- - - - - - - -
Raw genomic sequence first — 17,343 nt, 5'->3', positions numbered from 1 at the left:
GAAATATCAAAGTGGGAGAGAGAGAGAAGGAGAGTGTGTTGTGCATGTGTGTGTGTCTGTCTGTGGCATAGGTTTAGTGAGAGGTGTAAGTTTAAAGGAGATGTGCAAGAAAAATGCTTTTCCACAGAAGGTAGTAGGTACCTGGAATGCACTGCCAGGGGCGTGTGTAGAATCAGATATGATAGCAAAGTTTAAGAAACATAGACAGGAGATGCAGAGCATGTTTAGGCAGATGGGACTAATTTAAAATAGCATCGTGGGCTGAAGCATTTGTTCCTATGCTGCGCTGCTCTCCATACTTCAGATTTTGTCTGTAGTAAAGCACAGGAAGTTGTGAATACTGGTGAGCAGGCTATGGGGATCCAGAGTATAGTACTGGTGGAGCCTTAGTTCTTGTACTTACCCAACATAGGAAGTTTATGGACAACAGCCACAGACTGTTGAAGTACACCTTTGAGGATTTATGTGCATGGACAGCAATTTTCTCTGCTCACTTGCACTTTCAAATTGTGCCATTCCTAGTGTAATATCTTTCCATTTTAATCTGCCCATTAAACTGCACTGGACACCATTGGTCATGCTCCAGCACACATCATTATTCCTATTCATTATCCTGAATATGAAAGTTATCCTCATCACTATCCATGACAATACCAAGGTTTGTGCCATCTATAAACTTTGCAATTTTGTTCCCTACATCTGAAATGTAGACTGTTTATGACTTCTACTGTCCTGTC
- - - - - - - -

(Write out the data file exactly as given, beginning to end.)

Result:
Raw genomic sequence first — 17,343 nt, 5'->3', positions numbered from 1 at the left:
GAAATATCAAAGTGGGAGAGAGAGAGAAGGAGAGTGTGTTGTGCATGTGTGTGTGTCTGTCTGTGGCATAGGTTTAGTGAGAGGTGTAAGTTTAAAGGAGATGTGCAAGAAAAATGCTTTTCCACAGAAGGTAGTAGGTACCTGGAATGCACTGCCAGGGGCGTGTGTAGAATCAGATATGATAGCAAAGTTTAAGAAACATAGACAGGAGATGCAGAGCATGTTTAGGCAGATGGGACTAATTTAAAATAGCATCGTGGGCTGAAGCATTTGTTCCTATGCTGCGCTGCTCTCCATACTTCAGATTTTGTCTGTAGTAAAGCACAGGAAGTTGTGAATACTGGTGAGCAGGCTATGGGGATCCAGAGTATAGTACTGGTGGAGCCTTAGTTCTTGTACTTACCCAACATAGGAAGTTTATGGACAACAGCCACAGACTGTTGAAGTACACCTTTGAGGATTTATGTGCATGGACAGCAATTTTCTCTGCTCACTTGCACTTTCAAATTGTGCCATTCCTAGTGTAATATCTTTCCATTTTAATCTGCCCATTAAACTGCACTGGACACCATTGGTCATGCTCCAGCACACATCATTATTCCTATTCATTATCCTGAATATGAAAGTTATCCTCATCACTATCCATGACAATACCAAGGTTTGTGCCATCTATAAACTTTGCAATTTTGTTCCCTACATCTGAAATGTAGACTGTTTATGACTTCTACTGTCCTGTC